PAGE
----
When you are searching for the “perfect” person to fill a vacancy in your organization, or that “perfect” position for yourself, going with the flow can be difficult. We are taught to plan carefully, and stick to the plan at all costs. You might be afraid to let go of control of many of the details, fearing that if you delegate meaningful tasks, redirect the process, or change your mind partway through, the entire situation will be lost.

However, in many cases, maintaining flexibility within your overall plan can allow you to take advantage of new opportunities or perspectives you might have dismissed otherwise. You may find that the ideal person to lead your organization comes from a different field of study than you imagined, but brings a fresh view to your organization’s future. Or that contracting with a specialist to manage details of an overwhelming task gives you the time and energy to establish a new partnership, instead of being bogged down in internal administrative responsibilities. Or that your dream job is part of a vibrant team, in an organization not originally on your “short list” of targets.

As a reminder that your “perfect” candidate or job may evolve as you move forward in your search, we are reprinting an article by Sherry Essig, originally printed in 2007, and still relevant in 2011. Read on to find out how she learned about “finding the balance between thinking ahead and being fully present in the moment.”


Sherry Heuser

Losing Control Isn't All Bad

by Sherry Essig

For the last few years, words of wisdom have been leaping out at me from the most unusual places: my ten year old nephew, a line from a silly movie, and most recently, during a presentation on professional speaking. Not exactly the place I expected to find a perfect metaphor for life, but that's exactly what happened when the speaker said, "Prepare, prepare, prepare, then throw away your notes."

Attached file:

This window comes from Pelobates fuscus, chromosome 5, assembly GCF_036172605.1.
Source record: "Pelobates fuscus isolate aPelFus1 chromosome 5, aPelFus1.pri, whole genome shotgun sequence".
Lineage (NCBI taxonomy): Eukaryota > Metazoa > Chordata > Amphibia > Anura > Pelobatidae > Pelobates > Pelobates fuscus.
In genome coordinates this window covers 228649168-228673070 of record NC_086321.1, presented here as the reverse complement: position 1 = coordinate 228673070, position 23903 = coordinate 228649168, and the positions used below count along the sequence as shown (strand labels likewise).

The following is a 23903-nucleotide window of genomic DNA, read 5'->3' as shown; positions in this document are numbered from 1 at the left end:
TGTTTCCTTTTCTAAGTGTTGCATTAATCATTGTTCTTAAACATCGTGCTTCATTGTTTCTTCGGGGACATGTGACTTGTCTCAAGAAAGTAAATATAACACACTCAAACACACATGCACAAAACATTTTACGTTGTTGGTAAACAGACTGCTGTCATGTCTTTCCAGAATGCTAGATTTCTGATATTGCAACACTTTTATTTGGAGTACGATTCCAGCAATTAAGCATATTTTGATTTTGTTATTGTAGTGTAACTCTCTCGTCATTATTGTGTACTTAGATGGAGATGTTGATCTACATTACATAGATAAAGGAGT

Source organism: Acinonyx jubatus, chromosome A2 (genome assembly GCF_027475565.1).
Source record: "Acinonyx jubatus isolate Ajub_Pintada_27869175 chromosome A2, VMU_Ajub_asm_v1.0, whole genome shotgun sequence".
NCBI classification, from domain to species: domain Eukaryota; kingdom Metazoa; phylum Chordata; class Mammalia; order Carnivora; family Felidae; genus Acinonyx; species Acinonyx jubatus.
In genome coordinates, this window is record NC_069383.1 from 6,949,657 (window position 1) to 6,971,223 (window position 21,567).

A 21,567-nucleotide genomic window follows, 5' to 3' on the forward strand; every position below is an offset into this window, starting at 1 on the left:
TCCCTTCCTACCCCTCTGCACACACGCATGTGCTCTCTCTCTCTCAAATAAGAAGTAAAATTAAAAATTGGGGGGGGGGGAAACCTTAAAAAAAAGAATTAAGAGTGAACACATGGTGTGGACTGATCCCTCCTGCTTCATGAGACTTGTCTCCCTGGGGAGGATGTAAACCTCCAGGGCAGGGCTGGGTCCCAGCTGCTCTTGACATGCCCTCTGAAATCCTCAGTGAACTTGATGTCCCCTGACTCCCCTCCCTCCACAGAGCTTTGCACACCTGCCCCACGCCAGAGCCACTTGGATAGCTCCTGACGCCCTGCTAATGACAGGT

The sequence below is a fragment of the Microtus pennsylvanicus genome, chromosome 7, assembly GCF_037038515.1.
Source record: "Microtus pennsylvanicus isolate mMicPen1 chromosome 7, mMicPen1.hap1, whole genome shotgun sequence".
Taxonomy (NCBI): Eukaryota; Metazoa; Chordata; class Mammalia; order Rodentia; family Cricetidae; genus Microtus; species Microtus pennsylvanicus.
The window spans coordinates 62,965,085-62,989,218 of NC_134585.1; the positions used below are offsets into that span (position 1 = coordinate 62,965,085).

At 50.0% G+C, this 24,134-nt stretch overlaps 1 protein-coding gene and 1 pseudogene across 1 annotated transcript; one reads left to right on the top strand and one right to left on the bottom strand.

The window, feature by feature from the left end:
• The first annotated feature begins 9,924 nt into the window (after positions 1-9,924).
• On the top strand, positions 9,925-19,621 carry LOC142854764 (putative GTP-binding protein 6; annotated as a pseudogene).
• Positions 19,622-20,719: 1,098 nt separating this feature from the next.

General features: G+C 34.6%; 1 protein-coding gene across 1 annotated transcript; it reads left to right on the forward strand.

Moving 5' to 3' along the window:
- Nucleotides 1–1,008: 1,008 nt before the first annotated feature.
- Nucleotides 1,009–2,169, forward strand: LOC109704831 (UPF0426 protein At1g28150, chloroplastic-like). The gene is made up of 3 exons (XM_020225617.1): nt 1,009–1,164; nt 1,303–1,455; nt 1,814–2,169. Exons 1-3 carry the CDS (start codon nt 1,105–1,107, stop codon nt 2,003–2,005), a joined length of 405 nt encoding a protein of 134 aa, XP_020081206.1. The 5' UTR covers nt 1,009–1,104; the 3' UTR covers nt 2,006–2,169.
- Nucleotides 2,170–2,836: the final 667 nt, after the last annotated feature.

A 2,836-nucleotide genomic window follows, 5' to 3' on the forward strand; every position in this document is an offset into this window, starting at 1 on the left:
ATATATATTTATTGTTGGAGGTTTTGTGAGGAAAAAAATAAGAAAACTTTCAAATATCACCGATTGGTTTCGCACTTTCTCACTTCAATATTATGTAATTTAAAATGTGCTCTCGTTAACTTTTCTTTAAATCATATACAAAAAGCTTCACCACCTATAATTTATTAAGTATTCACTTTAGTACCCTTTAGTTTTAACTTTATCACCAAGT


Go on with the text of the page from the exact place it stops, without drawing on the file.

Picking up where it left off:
Of course he was talking about knowing your stuff so cold you're flowing with whatever shows up - a half empty or too-full room, malfunctioning equipment, or a church revival going on in the room next door (yes, that really happened at a conference I attended).

But the more significant point is that planning is good, but ultimately you don't control what actually happens. And isn't that true for everything in life?

I'm a planner. Big time. Which can be a strength, except when I cross the line from planning to control. (I'm pretty sure I'm not the only one this happens to :-) .)

A few weeks after that presentation I was in the Miami airport, waiting for a very delayed flight. Walking to the counter to ask, again, if any new information was available, it hit me ... this was a good time to "throw away my notes." As soon as I let go of wanting to control the situation (as if I could anyway!), I realized there were lots of ways to use, and even enjoy, that time - to be present to what was.

I found a coffee kiosk, leaned up against a wall, and proceeded to read half a book that had been on my list for months. It seems obvious in retrospect, but at the time I was so focused on trying to keep my plans intact that I almost gave away the chance to enjoy the opportunity that the delay was offering to me.

Too often when you're hanging onto your plans, working like crazy to make them happen, the real opportunity passes right by and you've missed something good - maybe even something incredible.

Bottom Line: Don't stop your planning and preparation; it's undoubtedly contributed to your success. But next time you find yourself on the control side of the line, take a deep breath, toss your notes, and work with what's really there. You might just find that's the exact moment you live your day the way you want to live your life.

"Remember that not getting what you want is sometimes a wonderful stroke of luck."
~The Dalai Lama

Sherry Essig is a business-life coach with over 10 years experience helping professionals live inspired, energized and unstuck. She can be reached at Sherry@Flow-Dynamix.com and you can subscribe to her free newsletter by visiting www.Flow-Dynamix.com.

[an error occurred while processing this directive]